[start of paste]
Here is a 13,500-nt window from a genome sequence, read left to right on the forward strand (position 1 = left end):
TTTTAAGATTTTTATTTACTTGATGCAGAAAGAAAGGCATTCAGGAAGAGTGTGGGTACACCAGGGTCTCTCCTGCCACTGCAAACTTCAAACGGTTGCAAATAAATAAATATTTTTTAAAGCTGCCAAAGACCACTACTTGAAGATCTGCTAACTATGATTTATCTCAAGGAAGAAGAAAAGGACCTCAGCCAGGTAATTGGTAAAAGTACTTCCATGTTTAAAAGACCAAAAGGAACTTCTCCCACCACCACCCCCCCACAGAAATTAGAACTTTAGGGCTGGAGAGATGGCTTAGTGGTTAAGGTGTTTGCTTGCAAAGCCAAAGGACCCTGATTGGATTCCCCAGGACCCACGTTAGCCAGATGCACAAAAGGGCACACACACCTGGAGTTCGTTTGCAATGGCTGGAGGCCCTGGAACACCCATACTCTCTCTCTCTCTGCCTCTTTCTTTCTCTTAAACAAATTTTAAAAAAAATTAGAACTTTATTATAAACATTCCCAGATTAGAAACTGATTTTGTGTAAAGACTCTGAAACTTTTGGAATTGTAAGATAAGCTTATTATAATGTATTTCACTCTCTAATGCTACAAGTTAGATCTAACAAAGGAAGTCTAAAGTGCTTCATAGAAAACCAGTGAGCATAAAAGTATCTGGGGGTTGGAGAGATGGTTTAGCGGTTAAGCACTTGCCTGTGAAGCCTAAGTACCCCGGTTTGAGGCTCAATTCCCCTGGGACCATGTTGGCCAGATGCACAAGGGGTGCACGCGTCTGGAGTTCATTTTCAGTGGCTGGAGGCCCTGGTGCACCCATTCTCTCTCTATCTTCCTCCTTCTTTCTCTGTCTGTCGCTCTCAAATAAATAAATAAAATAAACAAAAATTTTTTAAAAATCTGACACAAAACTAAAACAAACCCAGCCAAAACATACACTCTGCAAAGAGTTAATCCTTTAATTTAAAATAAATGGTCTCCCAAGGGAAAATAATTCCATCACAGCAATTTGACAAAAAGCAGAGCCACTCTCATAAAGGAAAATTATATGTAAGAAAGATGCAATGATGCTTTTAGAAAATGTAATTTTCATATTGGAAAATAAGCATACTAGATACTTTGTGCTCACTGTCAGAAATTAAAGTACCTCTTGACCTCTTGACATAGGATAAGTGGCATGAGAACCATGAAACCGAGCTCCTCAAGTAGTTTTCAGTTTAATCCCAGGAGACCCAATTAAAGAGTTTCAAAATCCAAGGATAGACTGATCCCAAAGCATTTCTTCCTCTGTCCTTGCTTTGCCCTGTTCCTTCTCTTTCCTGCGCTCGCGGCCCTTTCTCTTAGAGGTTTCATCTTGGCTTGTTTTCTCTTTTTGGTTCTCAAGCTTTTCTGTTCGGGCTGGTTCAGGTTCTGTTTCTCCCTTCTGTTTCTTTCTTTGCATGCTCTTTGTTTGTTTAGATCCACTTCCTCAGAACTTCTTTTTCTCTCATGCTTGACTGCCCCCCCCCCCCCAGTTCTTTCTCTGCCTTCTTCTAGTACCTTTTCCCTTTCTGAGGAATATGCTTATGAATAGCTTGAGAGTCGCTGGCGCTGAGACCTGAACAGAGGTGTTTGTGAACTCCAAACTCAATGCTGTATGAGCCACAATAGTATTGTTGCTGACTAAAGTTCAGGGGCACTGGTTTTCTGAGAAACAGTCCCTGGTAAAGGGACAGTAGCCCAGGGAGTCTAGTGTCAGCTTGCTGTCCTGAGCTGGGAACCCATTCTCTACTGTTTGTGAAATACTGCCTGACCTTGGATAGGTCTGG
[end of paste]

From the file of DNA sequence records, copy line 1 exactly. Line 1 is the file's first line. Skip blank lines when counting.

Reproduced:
Here is a 13,500-nt window from a genome sequence, read left to right on the forward strand (position 1 = left end):